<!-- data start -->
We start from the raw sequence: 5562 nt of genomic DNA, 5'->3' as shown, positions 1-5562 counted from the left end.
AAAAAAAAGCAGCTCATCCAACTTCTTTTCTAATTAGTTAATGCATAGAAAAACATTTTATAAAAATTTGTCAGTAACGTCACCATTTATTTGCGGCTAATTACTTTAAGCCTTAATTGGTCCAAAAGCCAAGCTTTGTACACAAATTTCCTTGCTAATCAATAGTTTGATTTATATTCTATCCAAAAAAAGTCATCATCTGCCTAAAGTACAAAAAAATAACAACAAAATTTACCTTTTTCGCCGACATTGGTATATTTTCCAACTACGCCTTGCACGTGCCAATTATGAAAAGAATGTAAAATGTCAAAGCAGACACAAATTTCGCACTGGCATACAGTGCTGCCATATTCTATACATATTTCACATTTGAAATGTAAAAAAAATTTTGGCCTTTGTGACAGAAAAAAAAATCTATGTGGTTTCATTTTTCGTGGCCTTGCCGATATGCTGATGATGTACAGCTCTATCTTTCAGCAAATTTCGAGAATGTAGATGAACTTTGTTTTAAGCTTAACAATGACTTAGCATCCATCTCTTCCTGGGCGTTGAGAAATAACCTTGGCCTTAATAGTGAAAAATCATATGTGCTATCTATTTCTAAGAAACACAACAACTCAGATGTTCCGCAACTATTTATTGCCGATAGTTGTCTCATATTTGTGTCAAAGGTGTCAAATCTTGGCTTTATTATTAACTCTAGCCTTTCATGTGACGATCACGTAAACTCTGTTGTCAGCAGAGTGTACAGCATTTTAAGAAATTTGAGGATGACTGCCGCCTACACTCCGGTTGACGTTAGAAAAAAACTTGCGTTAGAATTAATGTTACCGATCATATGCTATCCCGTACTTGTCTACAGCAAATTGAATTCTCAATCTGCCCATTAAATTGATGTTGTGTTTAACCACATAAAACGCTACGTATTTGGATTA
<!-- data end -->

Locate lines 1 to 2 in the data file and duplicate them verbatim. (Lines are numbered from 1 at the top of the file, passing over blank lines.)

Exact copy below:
We start from the raw sequence: 5562 nt of genomic DNA, 5'->3' as shown, positions 1-5562 counted from the left end.
AAAAAAAAGCAGCTCATCCAACTTCTTTTCTAATTAGTTAATGCATAGAAAAACATTTTATAAAAATTTGTCAGTAACGTCACCATTTATTTGCGGCTAATTACTTTAAGCCTTAATTGGTCCAAAAGCCAAGCTTTGTACACAAATTTCCTTGCTAATCAATAGTTTGATTTATATTCTATCCAAAAAAAGTCATCATCTGCCTAAAGTACAAAAAAATAACAACAAAATTTACCTTTTTCGCCGACATTGGTATATTTTCCAACTACGCCTTGCACGTGCCAATTATGAAAAGAATGTAAAATGTCAAAGCAGACACAAATTTCGCACTGGCATACAGTGCTGCCATATTCTATACATATTTCACATTTGAAATGTAAAAAAAATTTTGGCCTTTGTGACAGAAAAAAAAATCTATGTGGTTTCATTTTTCGTGGCCTTGCCGATATGCTGATGATGTACAGCTCTATCTTTCAGCAAATTTCGAGAATGTAGATGAACTTTGTTTTAAGCTTAACAATGACTTAGCATCCATCTCTTCCTGGGCGTTGAGAAATAACCTTGGCCTTAATAGTGAAAAATCATATGTGCTATCTATTTCTAAGAAACACAACAACTCAGATGTTCCGCAACTATTTATTGCCGATAGTTGTCTCATATTTGTGTCAAAGGTGTCAAATCTTGGCTTTATTATTAACTCTAGCCTTTCATGTGACGATCACGTAAACTCTGTTGTCAGCAGAGTGTACAGCATTTTAAGAAATTTGAGGATGACTGCCGCCTACACTCCGGTTGACGTTAGAAAAAAACTTGCGTTAGAATTAATGTTACCGATCATATGCTATCCCGTACTTGTCTACAGCAAATTGAATTCTCAATCTGCCCATTAAATTGATGTTGTGTTTAACCACATAAAACGCTACGTATTTGGATTA